History of St Peter’s

St Peter’s is built in the parish of West Hackney at the expense of Richard Benyon, who wants a church “to enhance the character and add lustre to the new estate” of De Beauvoir Town. The church is built in Gothic Revival style.

The crypt is used as a day school until 1885 when local board schools take over the education of poor children.

St Peter’s becomes a parish in its own right.

Plans are completed to extend the church eastwards to provide a raised chancel and another room in the crypt below for the Sunday School, along with new pews and a new organ.

During the First World War the Vestry Minutes record the “serious loss sustained by the death on the battlefield of several of the members”.

A three-day Christmas bazaar raises over £1,000 for building repairs.

The crypt is requisitioned by the government for Air Raid Precautions. Evensong is moved to 3pm because of the blackout.

The PCC minutes voices the following attitude towards new migrants from the West Indies: “We should be sociable, helpful and treat them as one would one’s white fellow Christians and not be embarrassingly over-helpful or over-friendly.”

Rock and roll nights in the crypt attract hundreds of young people on Sunday evenings (until Cliff Richard starts to perform at a church in Hackney Wick).

A reordering scheme removes the pulpit and moves the altar to a central position in the chancel. The choir stalls are reformed in the aisles at the west end.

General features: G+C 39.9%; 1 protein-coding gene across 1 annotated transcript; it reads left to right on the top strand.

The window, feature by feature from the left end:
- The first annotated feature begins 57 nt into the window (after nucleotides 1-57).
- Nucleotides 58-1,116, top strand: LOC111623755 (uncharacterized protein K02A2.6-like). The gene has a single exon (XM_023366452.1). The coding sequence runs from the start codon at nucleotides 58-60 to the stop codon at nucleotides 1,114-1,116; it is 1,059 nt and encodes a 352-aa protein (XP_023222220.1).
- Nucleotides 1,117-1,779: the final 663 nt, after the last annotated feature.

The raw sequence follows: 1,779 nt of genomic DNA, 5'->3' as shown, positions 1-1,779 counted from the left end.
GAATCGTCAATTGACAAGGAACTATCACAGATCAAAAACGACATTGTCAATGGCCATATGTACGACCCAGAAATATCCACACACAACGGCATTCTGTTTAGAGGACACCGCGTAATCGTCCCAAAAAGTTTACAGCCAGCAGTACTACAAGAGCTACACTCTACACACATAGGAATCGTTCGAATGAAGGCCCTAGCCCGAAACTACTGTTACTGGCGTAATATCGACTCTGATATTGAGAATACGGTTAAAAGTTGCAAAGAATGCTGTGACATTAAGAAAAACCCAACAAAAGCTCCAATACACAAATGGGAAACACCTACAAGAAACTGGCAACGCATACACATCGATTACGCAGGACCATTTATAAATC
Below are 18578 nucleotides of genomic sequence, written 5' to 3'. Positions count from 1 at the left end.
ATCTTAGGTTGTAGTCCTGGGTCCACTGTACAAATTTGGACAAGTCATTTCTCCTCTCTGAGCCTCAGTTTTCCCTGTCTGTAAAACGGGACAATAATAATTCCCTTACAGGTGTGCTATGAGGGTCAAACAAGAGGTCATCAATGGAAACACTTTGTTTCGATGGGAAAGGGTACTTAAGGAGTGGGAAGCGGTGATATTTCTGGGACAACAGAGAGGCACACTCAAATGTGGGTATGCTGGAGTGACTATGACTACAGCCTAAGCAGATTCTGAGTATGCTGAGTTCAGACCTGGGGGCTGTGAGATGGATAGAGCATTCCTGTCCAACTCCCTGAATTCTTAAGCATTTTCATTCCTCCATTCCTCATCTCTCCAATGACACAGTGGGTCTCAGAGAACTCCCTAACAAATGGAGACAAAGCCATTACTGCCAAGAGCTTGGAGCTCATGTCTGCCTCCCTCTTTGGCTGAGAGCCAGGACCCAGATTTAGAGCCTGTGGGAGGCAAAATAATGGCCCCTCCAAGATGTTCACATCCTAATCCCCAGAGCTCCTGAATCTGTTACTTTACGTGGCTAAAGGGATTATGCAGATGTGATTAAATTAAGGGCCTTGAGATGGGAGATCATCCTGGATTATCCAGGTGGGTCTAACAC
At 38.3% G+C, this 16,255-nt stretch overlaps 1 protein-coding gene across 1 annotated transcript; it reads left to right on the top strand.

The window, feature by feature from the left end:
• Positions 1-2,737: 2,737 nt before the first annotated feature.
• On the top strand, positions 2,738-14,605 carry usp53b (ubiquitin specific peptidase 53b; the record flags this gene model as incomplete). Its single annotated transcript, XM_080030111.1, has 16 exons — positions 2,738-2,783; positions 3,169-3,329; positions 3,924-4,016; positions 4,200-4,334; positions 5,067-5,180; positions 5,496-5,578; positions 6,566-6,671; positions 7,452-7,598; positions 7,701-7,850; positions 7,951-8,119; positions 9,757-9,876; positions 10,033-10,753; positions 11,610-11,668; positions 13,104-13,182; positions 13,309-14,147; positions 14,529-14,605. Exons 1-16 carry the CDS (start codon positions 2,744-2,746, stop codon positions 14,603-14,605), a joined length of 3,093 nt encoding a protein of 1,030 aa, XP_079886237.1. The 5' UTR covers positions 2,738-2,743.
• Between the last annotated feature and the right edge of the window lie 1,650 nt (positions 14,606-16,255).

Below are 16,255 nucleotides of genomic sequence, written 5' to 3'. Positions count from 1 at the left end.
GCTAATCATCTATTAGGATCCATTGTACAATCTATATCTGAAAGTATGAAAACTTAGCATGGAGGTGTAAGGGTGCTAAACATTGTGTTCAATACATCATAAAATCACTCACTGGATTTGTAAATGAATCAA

The crypt provides temporary shelter for Kurdish refugees and part of the crypt is converted in 1996 to house the De Beauvoir Refugee Project.

St Peter’s first woman vicar is appointed, Julia Porter-Pryce.


The congregation decides to build on its tradition of hospitality by transforming its crypt into a modern, accessible and welcoming community space.

Several funding bodies, including the Big Lottery Fund, finance the £550,000 refurbishment scheme. The local community raises £50,000 from donations and fund-raising activities.

The St Peter’s Community Partnership is formed, to enable the church to reach out more effectively to the wide community of De Beauvoir Town.

The De Beauvoir War Memorial exhibition opens in the crypt. Local researchers display names and addresses for most of the 163 men of De Beauvoir who died in the First World War. A special service in church commemorates the centenary.

Rev’d Julia Porter-Pryce retires, and St Peter’s enters an interregnum.
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